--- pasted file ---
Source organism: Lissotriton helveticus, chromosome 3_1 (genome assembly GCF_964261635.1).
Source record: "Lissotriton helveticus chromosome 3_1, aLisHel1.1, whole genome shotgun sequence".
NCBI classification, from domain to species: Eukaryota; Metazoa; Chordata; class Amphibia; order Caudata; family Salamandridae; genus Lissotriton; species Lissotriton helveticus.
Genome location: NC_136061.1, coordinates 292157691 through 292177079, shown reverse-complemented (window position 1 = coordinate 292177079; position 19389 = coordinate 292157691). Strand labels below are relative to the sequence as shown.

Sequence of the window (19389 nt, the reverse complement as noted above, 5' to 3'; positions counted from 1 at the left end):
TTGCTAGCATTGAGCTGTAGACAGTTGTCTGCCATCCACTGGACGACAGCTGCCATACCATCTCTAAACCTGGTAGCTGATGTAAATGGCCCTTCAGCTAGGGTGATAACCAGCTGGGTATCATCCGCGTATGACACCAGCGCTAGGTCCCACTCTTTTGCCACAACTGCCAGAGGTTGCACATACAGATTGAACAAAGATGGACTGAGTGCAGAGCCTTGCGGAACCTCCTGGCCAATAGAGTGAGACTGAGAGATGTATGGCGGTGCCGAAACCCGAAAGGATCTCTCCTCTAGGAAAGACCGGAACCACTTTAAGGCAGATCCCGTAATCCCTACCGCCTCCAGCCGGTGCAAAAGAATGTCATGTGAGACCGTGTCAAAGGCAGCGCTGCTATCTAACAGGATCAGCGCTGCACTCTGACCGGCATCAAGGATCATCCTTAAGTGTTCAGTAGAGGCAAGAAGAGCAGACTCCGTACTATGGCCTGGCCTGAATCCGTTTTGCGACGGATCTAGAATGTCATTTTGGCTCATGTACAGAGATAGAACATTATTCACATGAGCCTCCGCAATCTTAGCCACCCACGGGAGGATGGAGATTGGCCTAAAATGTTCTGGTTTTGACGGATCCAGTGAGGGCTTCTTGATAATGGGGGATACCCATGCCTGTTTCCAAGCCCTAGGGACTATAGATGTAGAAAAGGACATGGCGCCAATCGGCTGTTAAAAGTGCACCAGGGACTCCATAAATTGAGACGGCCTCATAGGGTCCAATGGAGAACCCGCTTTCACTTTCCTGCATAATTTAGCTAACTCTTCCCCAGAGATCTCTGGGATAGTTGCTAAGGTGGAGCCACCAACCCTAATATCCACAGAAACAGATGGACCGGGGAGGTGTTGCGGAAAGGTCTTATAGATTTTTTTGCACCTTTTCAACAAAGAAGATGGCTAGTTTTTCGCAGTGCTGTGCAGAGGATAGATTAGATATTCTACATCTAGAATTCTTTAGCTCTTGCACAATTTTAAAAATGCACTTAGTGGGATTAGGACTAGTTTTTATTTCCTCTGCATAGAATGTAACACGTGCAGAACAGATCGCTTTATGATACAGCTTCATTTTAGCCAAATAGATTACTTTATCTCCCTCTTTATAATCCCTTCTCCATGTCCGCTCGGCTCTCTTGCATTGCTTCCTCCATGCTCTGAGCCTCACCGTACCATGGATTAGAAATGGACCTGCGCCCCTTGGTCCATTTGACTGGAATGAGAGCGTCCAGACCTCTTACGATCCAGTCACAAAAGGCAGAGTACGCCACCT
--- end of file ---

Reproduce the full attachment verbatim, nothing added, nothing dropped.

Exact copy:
Source organism: Lissotriton helveticus, chromosome 3_1 (genome assembly GCF_964261635.1).
Source record: "Lissotriton helveticus chromosome 3_1, aLisHel1.1, whole genome shotgun sequence".
NCBI classification, from domain to species: Eukaryota; Metazoa; Chordata; class Amphibia; order Caudata; family Salamandridae; genus Lissotriton; species Lissotriton helveticus.
Genome location: NC_136061.1, coordinates 292157691 through 292177079, shown reverse-complemented (window position 1 = coordinate 292177079; position 19389 = coordinate 292157691). Strand labels below are relative to the sequence as shown.

Sequence of the window (19389 nt, the reverse complement as noted above, 5' to 3'; positions counted from 1 at the left end):
TTGCTAGCATTGAGCTGTAGACAGTTGTCTGCCATCCACTGGACGACAGCTGCCATACCATCTCTAAACCTGGTAGCTGATGTAAATGGCCCTTCAGCTAGGGTGATAACCAGCTGGGTATCATCCGCGTATGACACCAGCGCTAGGTCCCACTCTTTTGCCACAACTGCCAGAGGTTGCACATACAGATTGAACAAAGATGGACTGAGTGCAGAGCCTTGCGGAACCTCCTGGCCAATAGAGTGAGACTGAGAGATGTATGGCGGTGCCGAAACCCGAAAGGATCTCTCCTCTAGGAAAGACCGGAACCACTTTAAGGCAGATCCCGTAATCCCTACCGCCTCCAGCCGGTGCAAAAGAATGTCATGTGAGACCGTGTCAAAGGCAGCGCTGCTATCTAACAGGATCAGCGCTGCACTCTGACCGGCATCAAGGATCATCCTTAAGTGTTCAGTAGAGGCAAGAAGAGCAGACTCCGTACTATGGCCTGGCCTGAATCCGTTTTGCGACGGATCTAGAATGTCATTTTGGCTCATGTACAGAGATAGAACATTATTCACATGAGCCTCCGCAATCTTAGCCACCCACGGGAGGATGGAGATTGGCCTAAAATGTTCTGGTTTTGACGGATCCAGTGAGGGCTTCTTGATAATGGGGGATACCCATGCCTGTTTCCAAGCCCTAGGGACTATAGATGTAGAAAAGGACATGGCGCCAATCGGCTGTTAAAAGTGCACCAGGGACTCCATAAATTGAGACGGCCTCATAGGGTCCAATGGAGAACCCGCTTTCACTTTCCTGCATAATTTAGCTAACTCTTCCCCAGAGATCTCTGGGATAGTTGCTAAGGTGGAGCCACCAACCCTAATATCCACAGAAACAGATGGACCGGGGAGGTGTTGCGGAAAGGTCTTATAGATTTTTTTGCACCTTTTCAACAAAGAAGATGGCTAGTTTTTCGCAGTGCTGTGCAGAGGATAGATTAGATATTCTACATCTAGAATTCTTTAGCTCTTGCACAATTTTAAAAATGCACTTAGTGGGATTAGGACTAGTTTTTATTTCCTCTGCATAGAATGTAACACGTGCAGAACAGATCGCTTTATGATACAGCTTCATTTTAGCCAAATAGATTACTTTATCTCCCTCTTTATAATCCCTTCTCCATGTCCGCTCGGCTCTCTTGCATTGCTTCCTCCATGCTCTGAGCCTCACCGTACCATGGATTAGAAATGGACCTGCGCCCCTTGGTCCATTTGACTGGAATGAGAGCGTCCAGACCTCTTACGATCCAGTCACAAAAGGCAGAGTACGCCACCT